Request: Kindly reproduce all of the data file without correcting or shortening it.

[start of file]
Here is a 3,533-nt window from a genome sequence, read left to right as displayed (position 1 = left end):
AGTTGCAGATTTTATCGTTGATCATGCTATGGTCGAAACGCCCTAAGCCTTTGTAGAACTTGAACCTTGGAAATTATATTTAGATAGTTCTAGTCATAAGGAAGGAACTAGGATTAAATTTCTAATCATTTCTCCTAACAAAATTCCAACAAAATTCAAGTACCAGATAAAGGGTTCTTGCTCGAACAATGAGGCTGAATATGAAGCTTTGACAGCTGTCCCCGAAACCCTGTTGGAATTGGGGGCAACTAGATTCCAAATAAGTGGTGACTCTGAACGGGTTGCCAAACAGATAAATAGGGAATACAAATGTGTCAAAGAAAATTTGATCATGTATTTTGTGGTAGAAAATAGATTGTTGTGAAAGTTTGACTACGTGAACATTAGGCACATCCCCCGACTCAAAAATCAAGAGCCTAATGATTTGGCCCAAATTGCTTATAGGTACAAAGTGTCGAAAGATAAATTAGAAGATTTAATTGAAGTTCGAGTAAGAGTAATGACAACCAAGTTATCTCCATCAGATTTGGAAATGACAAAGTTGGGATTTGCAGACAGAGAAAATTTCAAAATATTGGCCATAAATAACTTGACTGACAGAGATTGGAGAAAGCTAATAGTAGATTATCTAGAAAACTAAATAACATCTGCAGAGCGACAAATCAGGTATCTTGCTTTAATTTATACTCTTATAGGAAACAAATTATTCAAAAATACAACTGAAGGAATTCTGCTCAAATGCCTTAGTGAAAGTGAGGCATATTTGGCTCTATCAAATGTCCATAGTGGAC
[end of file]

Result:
Here is a 3,533-nt window from a genome sequence, read left to right as displayed (position 1 = left end):
AGTTGCAGATTTTATCGTTGATCATGCTATGGTCGAAACGCCCTAAGCCTTTGTAGAACTTGAACCTTGGAAATTATATTTAGATAGTTCTAGTCATAAGGAAGGAACTAGGATTAAATTTCTAATCATTTCTCCTAACAAAATTCCAACAAAATTCAAGTACCAGATAAAGGGTTCTTGCTCGAACAATGAGGCTGAATATGAAGCTTTGACAGCTGTCCCCGAAACCCTGTTGGAATTGGGGGCAACTAGATTCCAAATAAGTGGTGACTCTGAACGGGTTGCCAAACAGATAAATAGGGAATACAAATGTGTCAAAGAAAATTTGATCATGTATTTTGTGGTAGAAAATAGATTGTTGTGAAAGTTTGACTACGTGAACATTAGGCACATCCCCCGACTCAAAAATCAAGAGCCTAATGATTTGGCCCAAATTGCTTATAGGTACAAAGTGTCGAAAGATAAATTAGAAGATTTAATTGAAGTTCGAGTAAGAGTAATGACAACCAAGTTATCTCCATCAGATTTGGAAATGACAAAGTTGGGATTTGCAGACAGAGAAAATTTCAAAATATTGGCCATAAATAACTTGACTGACAGAGATTGGAGAAAGCTAATAGTAGATTATCTAGAAAACTAAATAACATCTGCAGAGCGACAAATCAGGTATCTTGCTTTAATTTATACTCTTATAGGAAACAAATTATTCAAAAATACAACTGAAGGAATTCTGCTCAAATGCCTTAGTGAAAGTGAGGCATATTTGGCTCTATCAAATGTCCATAGTGGAC